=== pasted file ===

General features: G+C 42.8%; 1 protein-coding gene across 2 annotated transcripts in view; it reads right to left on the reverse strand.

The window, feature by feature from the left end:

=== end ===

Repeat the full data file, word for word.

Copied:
General features: G+C 42.8%; 1 protein-coding gene across 2 annotated transcripts in view; it reads right to left on the reverse strand.

The window, feature by feature from the left end: